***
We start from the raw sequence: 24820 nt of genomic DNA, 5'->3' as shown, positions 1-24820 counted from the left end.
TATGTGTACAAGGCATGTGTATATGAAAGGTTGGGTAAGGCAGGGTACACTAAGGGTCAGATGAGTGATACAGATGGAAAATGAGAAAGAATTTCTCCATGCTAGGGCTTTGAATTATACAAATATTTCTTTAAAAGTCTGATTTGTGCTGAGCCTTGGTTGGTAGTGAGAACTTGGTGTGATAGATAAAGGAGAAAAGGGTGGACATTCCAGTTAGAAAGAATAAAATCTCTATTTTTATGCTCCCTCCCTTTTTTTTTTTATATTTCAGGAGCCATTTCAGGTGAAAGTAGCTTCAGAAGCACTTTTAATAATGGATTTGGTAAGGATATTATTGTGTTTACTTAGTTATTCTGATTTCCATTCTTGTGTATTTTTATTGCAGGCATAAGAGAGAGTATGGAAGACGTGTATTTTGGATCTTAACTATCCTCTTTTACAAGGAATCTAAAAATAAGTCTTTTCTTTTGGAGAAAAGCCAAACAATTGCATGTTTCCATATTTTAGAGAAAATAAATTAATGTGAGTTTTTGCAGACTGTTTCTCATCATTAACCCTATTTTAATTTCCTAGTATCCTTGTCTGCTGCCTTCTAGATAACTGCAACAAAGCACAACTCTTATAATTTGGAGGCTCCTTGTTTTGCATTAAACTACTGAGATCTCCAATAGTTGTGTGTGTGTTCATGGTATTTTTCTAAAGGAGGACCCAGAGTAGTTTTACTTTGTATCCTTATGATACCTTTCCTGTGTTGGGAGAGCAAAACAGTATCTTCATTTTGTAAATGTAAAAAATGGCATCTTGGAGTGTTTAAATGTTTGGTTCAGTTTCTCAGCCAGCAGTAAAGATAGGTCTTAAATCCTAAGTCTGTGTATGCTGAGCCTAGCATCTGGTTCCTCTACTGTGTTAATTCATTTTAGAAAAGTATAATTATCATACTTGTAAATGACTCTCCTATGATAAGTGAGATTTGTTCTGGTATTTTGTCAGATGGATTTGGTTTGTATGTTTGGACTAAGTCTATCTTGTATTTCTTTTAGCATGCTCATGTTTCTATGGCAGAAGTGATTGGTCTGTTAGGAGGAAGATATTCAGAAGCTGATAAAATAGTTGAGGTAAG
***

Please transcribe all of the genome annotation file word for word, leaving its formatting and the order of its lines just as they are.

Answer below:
We start from the raw sequence: 24820 nt of genomic DNA, 5'->3' as shown, positions 1-24820 counted from the left end.
TATGTGTACAAGGCATGTGTATATGAAAGGTTGGGTAAGGCAGGGTACACTAAGGGTCAGATGAGTGATACAGATGGAAAATGAGAAAGAATTTCTCCATGCTAGGGCTTTGAATTATACAAATATTTCTTTAAAAGTCTGATTTGTGCTGAGCCTTGGTTGGTAGTGAGAACTTGGTGTGATAGATAAAGGAGAAAAGGGTGGACATTCCAGTTAGAAAGAATAAAATCTCTATTTTTATGCTCCCTCCCTTTTTTTTTTTATATTTCAGGAGCCATTTCAGGTGAAAGTAGCTTCAGAAGCACTTTTAATAATGGATTTGGTAAGGATATTATTGTGTTTACTTAGTTATTCTGATTTCCATTCTTGTGTATTTTTATTGCAGGCATAAGAGAGAGTATGGAAGACGTGTATTTTGGATCTTAACTATCCTCTTTTACAAGGAATCTAAAAATAAGTCTTTTCTTTTGGAGAAAAGCCAAACAATTGCATGTTTCCATATTTTAGAGAAAATAAATTAATGTGAGTTTTTGCAGACTGTTTCTCATCATTAACCCTATTTTAATTTCCTAGTATCCTTGTCTGCTGCCTTCTAGATAACTGCAACAAAGCACAACTCTTATAATTTGGAGGCTCCTTGTTTTGCATTAAACTACTGAGATCTCCAATAGTTGTGTGTGTGTTCATGGTATTTTTCTAAAGGAGGACCCAGAGTAGTTTTACTTTGTATCCTTATGATACCTTTCCTGTGTTGGGAGAGCAAAACAGTATCTTCATTTTGTAAATGTAAAAAATGGCATCTTGGAGTGTTTAAATGTTTGGTTCAGTTTCTCAGCCAGCAGTAAAGATAGGTCTTAAATCCTAAGTCTGTGTATGCTGAGCCTAGCATCTGGTTCCTCTACTGTGTTAATTCATTTTAGAAAAGTATAATTATCATACTTGTAAATGACTCTCCTATGATAAGTGAGATTTGTTCTGGTATTTTGTCAGATGGATTTGGTTTGTATGTTTGGACTAAGTCTATCTTGTATTTCTTTTAGCATGCTCATGTTTCTATGGCAGAAGTGATTGGTCTGTTAGGAGGAAGATATTCAGAAGCTGATAAAATAGTTGAGGTAAG